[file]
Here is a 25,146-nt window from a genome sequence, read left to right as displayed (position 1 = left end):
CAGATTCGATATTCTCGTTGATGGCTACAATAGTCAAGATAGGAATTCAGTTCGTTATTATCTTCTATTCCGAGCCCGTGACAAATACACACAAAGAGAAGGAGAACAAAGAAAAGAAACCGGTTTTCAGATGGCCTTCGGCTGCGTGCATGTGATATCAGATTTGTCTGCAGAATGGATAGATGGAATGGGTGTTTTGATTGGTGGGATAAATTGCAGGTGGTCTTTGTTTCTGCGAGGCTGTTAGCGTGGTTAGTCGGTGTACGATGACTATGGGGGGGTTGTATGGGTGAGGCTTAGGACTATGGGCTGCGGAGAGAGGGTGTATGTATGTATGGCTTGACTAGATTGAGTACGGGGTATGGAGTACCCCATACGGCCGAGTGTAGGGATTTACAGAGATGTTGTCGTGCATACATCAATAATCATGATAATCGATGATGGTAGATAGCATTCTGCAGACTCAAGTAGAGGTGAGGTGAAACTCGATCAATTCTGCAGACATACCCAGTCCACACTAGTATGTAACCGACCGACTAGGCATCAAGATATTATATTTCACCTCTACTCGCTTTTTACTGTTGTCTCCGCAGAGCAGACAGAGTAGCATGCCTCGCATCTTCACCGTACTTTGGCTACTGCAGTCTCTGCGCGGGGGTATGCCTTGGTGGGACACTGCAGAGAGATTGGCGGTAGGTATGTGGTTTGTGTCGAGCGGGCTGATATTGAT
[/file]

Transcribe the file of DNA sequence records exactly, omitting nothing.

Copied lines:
Here is a 25,146-nt window from a genome sequence, read left to right as displayed (position 1 = left end):
CAGATTCGATATTCTCGTTGATGGCTACAATAGTCAAGATAGGAATTCAGTTCGTTATTATCTTCTATTCCGAGCCCGTGACAAATACACACAAAGAGAAGGAGAACAAAGAAAAGAAACCGGTTTTCAGATGGCCTTCGGCTGCGTGCATGTGATATCAGATTTGTCTGCAGAATGGATAGATGGAATGGGTGTTTTGATTGGTGGGATAAATTGCAGGTGGTCTTTGTTTCTGCGAGGCTGTTAGCGTGGTTAGTCGGTGTACGATGACTATGGGGGGGTTGTATGGGTGAGGCTTAGGACTATGGGCTGCGGAGAGAGGGTGTATGTATGTATGGCTTGACTAGATTGAGTACGGGGTATGGAGTACCCCATACGGCCGAGTGTAGGGATTTACAGAGATGTTGTCGTGCATACATCAATAATCATGATAATCGATGATGGTAGATAGCATTCTGCAGACTCAAGTAGAGGTGAGGTGAAACTCGATCAATTCTGCAGACATACCCAGTCCACACTAGTATGTAACCGACCGACTAGGCATCAAGATATTATATTTCACCTCTACTCGCTTTTTACTGTTGTCTCCGCAGAGCAGACAGAGTAGCATGCCTCGCATCTTCACCGTACTTTGGCTACTGCAGTCTCTGCGCGGGGGTATGCCTTGGTGGGACACTGCAGAGAGATTGGCGGTAGGTATGTGGTTTGTGTCGAGCGGGCTGATATTGAT